COLUMN: Authors, aboriginality, and you

Summer solstice. It’s June 21; the sun’s zenith is at its furthest point from the equator.

Eden Robinson and Thomas King are two aboriginal authors whose work can be found in the Nelson Public Library collection.

Summer solstice. It’s June 21; the sun’s zenith is at its furthest point from the equator. The days are long, the birds are singing late into the evening and it’s National Aboriginal Day.

June 21 was chosen as National Aboriginal Day in Canada because the longest day of the year has, historically, been a time when indigenous peoples and communities have celebrated their culture.

This year, with the Truth and Reconciliation Commission’s final report out (and in our collection), it’s both a celebration and a sobering reminder of the work that must be done to build a better Canada.

Canada is a nation of many peoples (Multiculturalism Day follows on June 27), and it’s important that we honour our First Peoples. It’s about learning, talking, and understanding, and there are lots of ways we can do this.

Touchstones Museum of Art and History will celebrate all week with educational displays and activities in the front foyer. Upstairs, the beautifully designed permanent exhibition describes the historical presence of the Sinixt and Ktunaxa peoples in this region with photographs and artifacts. Everybody should make a point of visiting the museum’s second floor.

The library has helped the Touchstones event by creating a reading list for kids and adults, including great titles such as (for kids), A is for Aboriginal by Joseph Maclean and Brendan Heard, As Long as the Rivers Flow by Larry Loyie, and Owl Seeking Spirit: Kootenai Indian Stories.

For adults, there’s Medicine Walk by Richard Wagamese and Me Artsy by Drew Hayden Taylor. Tracy Lindberg’s Birdie was a Canada Reads finalist, and The Inconvenient Indian: A Curious Account of Native People in North America by Thomas King won the RBC Taylor Prize.

Indigenous authors rock.

Tomson Highway’s The Kiss of the Fur Queen draws a stark picture of residential school in a brilliant novel; Joseph Boyden’s Three Day Road haunts me still, as does The Orenda.

Local volunteers recently recorded The First Wives Club: Coast Salish Style by Lee Maracle in order to create an audiobook for the National Network for Equitable Library Service (NNELS), which provides reading materials for people with print disabilities.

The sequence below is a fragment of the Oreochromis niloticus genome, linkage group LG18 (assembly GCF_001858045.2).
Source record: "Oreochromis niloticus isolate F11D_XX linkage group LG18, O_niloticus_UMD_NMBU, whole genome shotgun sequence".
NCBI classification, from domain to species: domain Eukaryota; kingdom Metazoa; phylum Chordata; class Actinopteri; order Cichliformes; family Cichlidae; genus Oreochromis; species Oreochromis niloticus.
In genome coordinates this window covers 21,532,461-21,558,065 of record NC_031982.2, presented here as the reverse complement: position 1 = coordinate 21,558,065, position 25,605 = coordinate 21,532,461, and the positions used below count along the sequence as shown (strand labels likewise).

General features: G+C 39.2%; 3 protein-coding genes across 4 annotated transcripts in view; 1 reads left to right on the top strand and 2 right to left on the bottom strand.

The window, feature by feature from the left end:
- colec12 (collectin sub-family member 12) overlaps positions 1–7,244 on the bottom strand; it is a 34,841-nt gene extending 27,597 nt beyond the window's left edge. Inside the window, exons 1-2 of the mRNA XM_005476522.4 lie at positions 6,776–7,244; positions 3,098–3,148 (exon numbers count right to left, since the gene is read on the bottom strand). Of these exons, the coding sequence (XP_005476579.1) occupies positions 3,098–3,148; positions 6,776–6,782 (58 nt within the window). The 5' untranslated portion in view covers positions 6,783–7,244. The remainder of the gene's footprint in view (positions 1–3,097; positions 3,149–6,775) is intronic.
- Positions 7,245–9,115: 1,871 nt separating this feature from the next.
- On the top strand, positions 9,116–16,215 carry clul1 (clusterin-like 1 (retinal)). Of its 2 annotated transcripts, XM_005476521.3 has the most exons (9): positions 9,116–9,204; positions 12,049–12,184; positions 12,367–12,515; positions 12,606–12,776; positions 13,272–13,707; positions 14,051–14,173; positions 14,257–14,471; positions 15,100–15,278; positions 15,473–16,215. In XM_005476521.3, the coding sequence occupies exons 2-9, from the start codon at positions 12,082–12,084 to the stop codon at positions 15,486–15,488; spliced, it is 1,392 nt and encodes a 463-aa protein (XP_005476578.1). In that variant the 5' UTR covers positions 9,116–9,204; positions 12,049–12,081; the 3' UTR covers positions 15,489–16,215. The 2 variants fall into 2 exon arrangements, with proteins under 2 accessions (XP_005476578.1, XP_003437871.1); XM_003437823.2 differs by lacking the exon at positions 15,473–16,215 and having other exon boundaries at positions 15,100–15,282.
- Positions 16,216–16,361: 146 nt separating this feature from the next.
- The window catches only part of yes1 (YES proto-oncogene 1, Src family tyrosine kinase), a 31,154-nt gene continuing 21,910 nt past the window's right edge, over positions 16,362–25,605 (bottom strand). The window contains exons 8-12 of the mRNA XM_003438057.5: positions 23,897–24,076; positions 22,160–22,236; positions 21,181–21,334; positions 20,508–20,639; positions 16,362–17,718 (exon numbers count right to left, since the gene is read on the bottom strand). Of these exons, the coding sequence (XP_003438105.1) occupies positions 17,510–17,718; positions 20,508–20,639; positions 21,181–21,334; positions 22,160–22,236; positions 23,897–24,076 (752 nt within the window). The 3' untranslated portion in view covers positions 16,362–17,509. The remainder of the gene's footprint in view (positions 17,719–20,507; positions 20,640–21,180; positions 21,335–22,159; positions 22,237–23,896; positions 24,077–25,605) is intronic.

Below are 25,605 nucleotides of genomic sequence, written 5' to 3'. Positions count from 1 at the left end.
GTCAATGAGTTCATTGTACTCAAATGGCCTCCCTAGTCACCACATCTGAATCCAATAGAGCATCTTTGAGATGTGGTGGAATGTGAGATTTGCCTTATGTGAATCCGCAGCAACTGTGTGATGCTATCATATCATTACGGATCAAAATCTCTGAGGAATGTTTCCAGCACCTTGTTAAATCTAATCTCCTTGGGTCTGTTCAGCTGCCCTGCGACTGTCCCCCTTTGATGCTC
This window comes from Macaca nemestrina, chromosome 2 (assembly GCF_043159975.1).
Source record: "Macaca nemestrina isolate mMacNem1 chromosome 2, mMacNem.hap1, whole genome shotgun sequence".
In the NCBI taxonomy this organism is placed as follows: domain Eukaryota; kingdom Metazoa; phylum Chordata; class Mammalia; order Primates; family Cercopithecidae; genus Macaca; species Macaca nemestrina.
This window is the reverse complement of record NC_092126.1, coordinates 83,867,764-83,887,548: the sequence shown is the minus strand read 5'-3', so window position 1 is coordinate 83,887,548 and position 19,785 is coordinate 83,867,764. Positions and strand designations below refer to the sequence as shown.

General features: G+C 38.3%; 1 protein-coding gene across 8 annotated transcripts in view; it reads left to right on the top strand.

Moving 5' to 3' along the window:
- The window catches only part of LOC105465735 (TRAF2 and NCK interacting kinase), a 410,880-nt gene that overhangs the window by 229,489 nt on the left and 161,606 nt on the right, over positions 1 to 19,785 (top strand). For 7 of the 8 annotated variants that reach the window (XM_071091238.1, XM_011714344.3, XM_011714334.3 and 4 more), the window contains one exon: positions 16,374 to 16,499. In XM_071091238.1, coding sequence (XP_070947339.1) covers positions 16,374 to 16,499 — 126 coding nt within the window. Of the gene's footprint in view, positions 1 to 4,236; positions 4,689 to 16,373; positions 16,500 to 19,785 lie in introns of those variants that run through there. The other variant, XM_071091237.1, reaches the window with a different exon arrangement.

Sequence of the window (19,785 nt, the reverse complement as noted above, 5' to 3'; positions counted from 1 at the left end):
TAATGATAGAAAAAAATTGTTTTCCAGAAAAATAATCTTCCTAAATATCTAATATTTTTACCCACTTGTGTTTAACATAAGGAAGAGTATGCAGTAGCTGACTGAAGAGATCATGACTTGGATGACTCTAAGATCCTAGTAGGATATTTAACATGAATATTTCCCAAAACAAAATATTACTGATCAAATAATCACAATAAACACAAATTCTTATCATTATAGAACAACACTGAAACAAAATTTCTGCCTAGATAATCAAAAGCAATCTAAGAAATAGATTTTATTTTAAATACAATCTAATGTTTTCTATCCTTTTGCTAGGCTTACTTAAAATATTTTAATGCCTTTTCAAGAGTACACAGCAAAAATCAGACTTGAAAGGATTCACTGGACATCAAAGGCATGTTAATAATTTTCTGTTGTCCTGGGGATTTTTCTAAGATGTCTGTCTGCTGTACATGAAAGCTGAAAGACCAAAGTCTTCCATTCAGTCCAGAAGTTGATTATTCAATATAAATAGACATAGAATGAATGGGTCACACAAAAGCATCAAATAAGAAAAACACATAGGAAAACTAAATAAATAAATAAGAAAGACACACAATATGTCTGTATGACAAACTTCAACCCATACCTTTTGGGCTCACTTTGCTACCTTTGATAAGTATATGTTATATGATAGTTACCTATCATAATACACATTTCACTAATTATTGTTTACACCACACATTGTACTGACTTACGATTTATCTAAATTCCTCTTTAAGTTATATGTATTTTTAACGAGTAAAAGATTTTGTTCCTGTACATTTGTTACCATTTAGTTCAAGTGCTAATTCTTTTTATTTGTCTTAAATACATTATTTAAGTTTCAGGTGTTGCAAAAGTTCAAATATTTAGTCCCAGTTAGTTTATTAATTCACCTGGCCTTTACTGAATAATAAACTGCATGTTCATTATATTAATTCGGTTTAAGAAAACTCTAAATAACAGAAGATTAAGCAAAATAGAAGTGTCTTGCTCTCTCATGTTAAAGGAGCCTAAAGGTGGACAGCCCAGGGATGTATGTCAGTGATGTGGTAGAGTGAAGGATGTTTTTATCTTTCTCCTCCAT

The author generously provided pronunciations for words written in the Stó:lō language.

More books to read up on some of the greater region’s history include Geography of Memory: Recovering Stories of a Landscape’s First People by Eileen Delehanty Pearkes and Keeping the Lakes Way by Paula Pryce.

Autobiographies such as Drags Grizzly by Chris Luke offer an intimate window on First Nations experience.

Our collection includes poets and playwrights, YA and kidlit authors. Room magazine’s 14 aboriginal women writers to read this summer includes authors Marilyn Dumont and Eden Robinson, also in our collection; CBC’s reading list includes Thomas King’s The Back of the Turtle, and They Called Me Number One by Bev Sellars.

BC book champion Alan Twigg’s book Aboriginality offers insight into 170 aboriginal authors and illustrators, from Pauline Johnson to Mourning Dove, Gregory Scofield to Roy Henry Vickers.

If you’re thinking about who to read, it’s a great place to start.

Or, you can check out the library’s display of aboriginal books, audiobooks, and DVDs, a hand-picked sampling from our collection.

Take up our “Read Around the World” summer challenge by reading a book set in a Canadian province written by a descendant of that province’s First People.

Books by aboriginal authors are smart, thoughtful, funny, insightful, edgy, difficult, and beautiful. Just like the authors themselves! And we are so very lucky to have them in our midst.

Anne DeGrace is the adult services co-ordinator at the Nelson Public Library. Check This Out runs every other week. For more information go to nelsonlibrary.ca.

 

Just Posted

B.C. Interior free from measles

Vancouver measles outbreak hasn’t spread to the B.C. Interior

Selkirk College opens up debate on sports team name, logo

Asking for public comment on ‘Saints’ name until March 1

Man injured in police shooting near Nelson has died

The death follows an incident in Bonnington on Feb. 13

Lemon Creek fuel truck driver gets $20,000 fine

Danny LaSante was sentenced in Nelson court today

Students give two thumbs up to no more B.C. student loan interest

Eliminating the loan interest charges could save the average graduate $2,300 over 10 years

Alcohol policies fizzle for Canadian governments as harms overflow: reports

About 80 per cent of Canadians drink, and most enjoy a drink or two

Ontario man accused of killing 11-year-old daughter dies in hospital, police say

Roopesh Rajkumar had been hospitalized with what police described as a self-inflicted gunshot wound

Manitoba ‘pauses’ link with ex-B.C. premier Gordon Campbell after allegations

Campbell had been hired to review two major hydro projects

Heritage minute features Japanese-Canadian baseball team, internment

The Vancouver Asahi baseball team won various championships across the Pacific Northwest

UPDATE: Woman, off-duty cop in critical condition after stabbing outside B.C. elementary school

The officer was interceding in an alleged assault when he and the woman were stabbed

$10-a-day child care not in 2019 budget, but advocate not irked

Sharon Gregson with the Coalition of Child Care Advocates of B.C. says NDP on track to deliver promise

B.C. Seniors Advocate questions labour shortage in care homes

Are there really no workers, or are care aide wages too low?

Most Read